Having built businesses themselves, Orios comprises of a seasoned investing team who bring deep domain expertise in strategy, execution and fundraising. It also helps build companies that emerge as leaders in their respective domains.
This apart, Orios has an advisory board of industry veterans including Rajan Anandan (managing director, Google India), Anupam Mittal (founder, Shaadi.com) Shujaat Khan (managing director, Blue River Capital) and Raj Chinai (co-founder, Harvard Angels). The fund has a ten-member team, most of who have worked with Khan for close to a decade.
Deal maker or breaker
Commenting about what makes or breaks a deal for Orios, Khan says, “In today’s market, as it is growing very rapidly, demand is not a challenge. It is the quality of the execution team, which is very important. This apart, the space should be early and not very competitive and large.” So, the entrepreneur needs to put together a great team, which is a big challenge for most and seize the opportunity presented to him/her.
For a technology entrepreneur, more specifically, the early stage finance ecosystem is incomplete and hence, fund raising becomes a challenge. “We feel that even after our entry, there is a big gap in series A funding,” opines Khan. Keeping in mind this demand and gap in the market, Khan has big plans for his fund. However, in the immediate term, his single-minded goal is to deliver to his current investors. He also plans to have a second fund operational within the next five years. “We want to expand the size of fund. It could be two or three times the size of the current fund. So we will have more capital under management and invest in more companies,” concludes Khan.
IN CONVERSATION WITH REHAN YAR KHAN
As an early stage investor, since 2008, you have personally invested in 19 companies. Please take me through your learnings that you have gained from this experience.
The biggest learning was that demand is not a challenge. You should be able to execute immediately. The second learning was that your investments should be designed in such a way that there is scope for follow-on investments and this means you should be able to make more investments in your very best investments. The third big learning is that you cannot do this as a one-man show and you need to build a team.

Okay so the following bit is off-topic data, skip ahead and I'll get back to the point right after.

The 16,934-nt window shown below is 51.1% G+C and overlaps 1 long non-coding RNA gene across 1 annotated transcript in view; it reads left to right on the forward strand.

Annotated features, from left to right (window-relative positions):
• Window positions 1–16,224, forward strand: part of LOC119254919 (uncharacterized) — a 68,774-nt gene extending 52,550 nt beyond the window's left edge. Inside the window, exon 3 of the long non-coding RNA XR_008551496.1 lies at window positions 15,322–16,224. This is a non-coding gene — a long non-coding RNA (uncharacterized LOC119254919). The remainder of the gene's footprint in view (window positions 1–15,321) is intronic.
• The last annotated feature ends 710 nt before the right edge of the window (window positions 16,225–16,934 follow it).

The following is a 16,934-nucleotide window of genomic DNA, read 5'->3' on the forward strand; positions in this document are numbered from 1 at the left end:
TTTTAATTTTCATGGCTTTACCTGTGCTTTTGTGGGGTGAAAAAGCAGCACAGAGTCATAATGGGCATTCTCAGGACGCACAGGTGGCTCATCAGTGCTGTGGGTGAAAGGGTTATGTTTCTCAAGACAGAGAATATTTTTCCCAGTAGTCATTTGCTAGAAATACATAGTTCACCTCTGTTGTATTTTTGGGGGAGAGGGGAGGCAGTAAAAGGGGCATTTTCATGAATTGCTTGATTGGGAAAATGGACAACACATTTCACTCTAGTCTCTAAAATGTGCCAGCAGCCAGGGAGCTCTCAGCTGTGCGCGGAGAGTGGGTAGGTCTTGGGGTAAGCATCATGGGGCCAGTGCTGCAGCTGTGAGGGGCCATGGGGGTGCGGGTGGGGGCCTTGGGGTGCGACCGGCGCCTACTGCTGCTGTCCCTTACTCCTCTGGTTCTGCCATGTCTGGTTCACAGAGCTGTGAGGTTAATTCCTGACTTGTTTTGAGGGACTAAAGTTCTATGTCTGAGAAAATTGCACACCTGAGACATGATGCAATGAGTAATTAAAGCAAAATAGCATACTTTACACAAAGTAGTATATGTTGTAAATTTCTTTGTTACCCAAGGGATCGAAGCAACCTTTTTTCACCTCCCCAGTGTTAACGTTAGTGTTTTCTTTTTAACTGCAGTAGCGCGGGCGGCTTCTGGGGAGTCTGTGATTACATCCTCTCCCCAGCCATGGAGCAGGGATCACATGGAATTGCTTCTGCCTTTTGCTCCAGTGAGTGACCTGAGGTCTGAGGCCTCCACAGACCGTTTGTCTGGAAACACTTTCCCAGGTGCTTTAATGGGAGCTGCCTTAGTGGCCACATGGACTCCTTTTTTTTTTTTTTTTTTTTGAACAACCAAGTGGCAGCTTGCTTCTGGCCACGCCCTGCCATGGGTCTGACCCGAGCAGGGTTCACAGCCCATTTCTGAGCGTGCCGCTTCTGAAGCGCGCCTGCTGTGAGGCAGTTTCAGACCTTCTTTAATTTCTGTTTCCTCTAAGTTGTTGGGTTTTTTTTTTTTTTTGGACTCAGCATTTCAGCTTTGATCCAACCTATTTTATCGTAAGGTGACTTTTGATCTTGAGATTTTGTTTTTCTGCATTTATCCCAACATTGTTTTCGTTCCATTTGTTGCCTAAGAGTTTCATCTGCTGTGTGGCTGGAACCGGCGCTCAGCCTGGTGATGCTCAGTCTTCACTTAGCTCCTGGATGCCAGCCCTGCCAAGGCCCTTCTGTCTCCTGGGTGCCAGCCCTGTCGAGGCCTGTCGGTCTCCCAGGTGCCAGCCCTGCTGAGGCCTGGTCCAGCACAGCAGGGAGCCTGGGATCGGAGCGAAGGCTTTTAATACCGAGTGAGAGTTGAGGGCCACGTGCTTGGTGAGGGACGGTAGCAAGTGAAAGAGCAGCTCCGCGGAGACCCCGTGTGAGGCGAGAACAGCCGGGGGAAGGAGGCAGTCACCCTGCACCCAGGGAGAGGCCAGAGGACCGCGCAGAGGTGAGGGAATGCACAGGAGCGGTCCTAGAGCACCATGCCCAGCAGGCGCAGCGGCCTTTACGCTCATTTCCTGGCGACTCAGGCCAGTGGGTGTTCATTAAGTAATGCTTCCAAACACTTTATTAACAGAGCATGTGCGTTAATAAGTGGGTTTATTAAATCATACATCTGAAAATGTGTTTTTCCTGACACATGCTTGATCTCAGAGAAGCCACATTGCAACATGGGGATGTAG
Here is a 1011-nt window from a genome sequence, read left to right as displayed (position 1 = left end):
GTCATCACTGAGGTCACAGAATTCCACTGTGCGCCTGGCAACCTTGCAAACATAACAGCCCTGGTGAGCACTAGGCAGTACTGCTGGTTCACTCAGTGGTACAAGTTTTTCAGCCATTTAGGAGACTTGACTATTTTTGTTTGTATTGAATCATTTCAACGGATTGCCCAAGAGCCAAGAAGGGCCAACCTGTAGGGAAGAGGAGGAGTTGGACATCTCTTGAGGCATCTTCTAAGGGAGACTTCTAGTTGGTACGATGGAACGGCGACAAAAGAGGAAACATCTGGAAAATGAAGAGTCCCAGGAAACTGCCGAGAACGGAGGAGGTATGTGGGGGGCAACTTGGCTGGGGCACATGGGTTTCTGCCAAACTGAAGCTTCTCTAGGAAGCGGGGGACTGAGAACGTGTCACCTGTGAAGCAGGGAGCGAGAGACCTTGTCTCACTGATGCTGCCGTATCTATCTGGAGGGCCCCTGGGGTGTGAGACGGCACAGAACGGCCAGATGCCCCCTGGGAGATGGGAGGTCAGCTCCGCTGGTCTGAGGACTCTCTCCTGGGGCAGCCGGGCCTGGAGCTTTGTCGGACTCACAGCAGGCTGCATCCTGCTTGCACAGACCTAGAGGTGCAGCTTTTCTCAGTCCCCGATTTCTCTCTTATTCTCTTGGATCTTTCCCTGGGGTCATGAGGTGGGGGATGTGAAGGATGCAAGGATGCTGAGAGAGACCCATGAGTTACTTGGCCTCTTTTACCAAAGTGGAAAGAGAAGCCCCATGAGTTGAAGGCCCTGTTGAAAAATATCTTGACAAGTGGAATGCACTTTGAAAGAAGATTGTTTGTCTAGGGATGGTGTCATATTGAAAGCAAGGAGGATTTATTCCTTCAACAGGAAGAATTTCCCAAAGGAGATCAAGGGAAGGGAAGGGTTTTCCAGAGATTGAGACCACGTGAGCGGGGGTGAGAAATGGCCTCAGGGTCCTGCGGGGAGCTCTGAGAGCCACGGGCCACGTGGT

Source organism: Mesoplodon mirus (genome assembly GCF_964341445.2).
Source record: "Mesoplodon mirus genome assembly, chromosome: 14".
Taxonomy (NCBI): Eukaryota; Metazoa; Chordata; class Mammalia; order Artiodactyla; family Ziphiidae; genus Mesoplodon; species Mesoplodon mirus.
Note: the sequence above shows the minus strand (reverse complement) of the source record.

What has your role been in these companies?
An investor and a mentor. I have taught them a lot about execution and strategy and also helped them with additional fund raising.
Tell me about your first exit as an investor?
In the Jigsee (a mobile video streaming startup) deal, we were dealing with multiple entities and countries and involved different tax structures and other issues. We got it done with a lot of legal and other challenges. It involved four months of intense activity and multi country tax learnings.
What makes you say yes to a deal?
We look at something that will eventually become a sought after brand.
Tell me about a time you got lucky as an angel investor or as a VC
A lot of this is luck. As a VC we got lucky with respect to the team members we were able to hire. We were able to hire two to three very good people into our fund.
What is it about your role that excites you?
It is like going back to being an entrepreneur. Fund raising, setting up processes and hiring new team members, I am really enjoying all that.
A pitch from an entrepreneur you’ll remember forever.
A lot of pitches are memorable. What grabs your attention in the first one or two minutes are the most memorable ones. Like Ola Cabs entrepreneur told me that there are one million tourist vehicles in India and all that has to be done was to bring them under a common platform. That was very memorable.
Where do you see the PE/VC ecosystem in India 10 years from now?
It will become much larger. It will have more representation of domestic capital. Now, a major percentage of capital is foreign. I believe, finally the Indian investor has woken up to the PE and VC opportunity.
According to you, what are the “yet-to-be-hot” sectors?
Financial technology, service market place, Internet of things and wearablesAngel Investor Early Stage Investment Olacabs Orios Venture Partners technology startups